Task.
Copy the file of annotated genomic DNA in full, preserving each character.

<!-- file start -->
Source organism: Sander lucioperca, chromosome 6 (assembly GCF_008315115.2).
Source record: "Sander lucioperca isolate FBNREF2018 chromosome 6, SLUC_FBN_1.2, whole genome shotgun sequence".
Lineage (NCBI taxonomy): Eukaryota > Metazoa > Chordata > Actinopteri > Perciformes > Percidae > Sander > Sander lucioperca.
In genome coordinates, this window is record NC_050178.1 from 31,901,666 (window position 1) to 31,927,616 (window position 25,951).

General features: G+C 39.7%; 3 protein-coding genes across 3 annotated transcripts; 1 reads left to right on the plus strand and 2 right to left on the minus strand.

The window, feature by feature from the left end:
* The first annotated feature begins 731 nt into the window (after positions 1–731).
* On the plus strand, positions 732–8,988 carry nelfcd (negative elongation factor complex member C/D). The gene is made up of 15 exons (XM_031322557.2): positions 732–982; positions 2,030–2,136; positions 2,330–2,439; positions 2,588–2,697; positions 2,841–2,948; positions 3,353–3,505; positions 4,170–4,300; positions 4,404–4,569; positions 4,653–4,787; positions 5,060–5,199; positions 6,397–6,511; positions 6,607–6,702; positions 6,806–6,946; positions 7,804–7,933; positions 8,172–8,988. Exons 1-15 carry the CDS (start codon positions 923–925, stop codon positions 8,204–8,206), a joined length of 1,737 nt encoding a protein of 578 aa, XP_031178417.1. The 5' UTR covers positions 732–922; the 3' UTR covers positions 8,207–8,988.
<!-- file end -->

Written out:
Source organism: Sander lucioperca, chromosome 6 (assembly GCF_008315115.2).
Source record: "Sander lucioperca isolate FBNREF2018 chromosome 6, SLUC_FBN_1.2, whole genome shotgun sequence".
Lineage (NCBI taxonomy): Eukaryota > Metazoa > Chordata > Actinopteri > Perciformes > Percidae > Sander > Sander lucioperca.
In genome coordinates, this window is record NC_050178.1 from 31,901,666 (window position 1) to 31,927,616 (window position 25,951).

General features: G+C 39.7%; 3 protein-coding genes across 3 annotated transcripts; 1 reads left to right on the plus strand and 2 right to left on the minus strand.

The window, feature by feature from the left end:
* The first annotated feature begins 731 nt into the window (after positions 1–731).
* On the plus strand, positions 732–8,988 carry nelfcd (negative elongation factor complex member C/D). The gene is made up of 15 exons (XM_031322557.2): positions 732–982; positions 2,030–2,136; positions 2,330–2,439; positions 2,588–2,697; positions 2,841–2,948; positions 3,353–3,505; positions 4,170–4,300; positions 4,404–4,569; positions 4,653–4,787; positions 5,060–5,199; positions 6,397–6,511; positions 6,607–6,702; positions 6,806–6,946; positions 7,804–7,933; positions 8,172–8,988. Exons 1-15 carry the CDS (start codon positions 923–925, stop codon positions 8,204–8,206), a joined length of 1,737 nt encoding a protein of 578 aa, XP_031178417.1. The 5' UTR covers positions 732–922; the 3' UTR covers positions 8,207–8,988.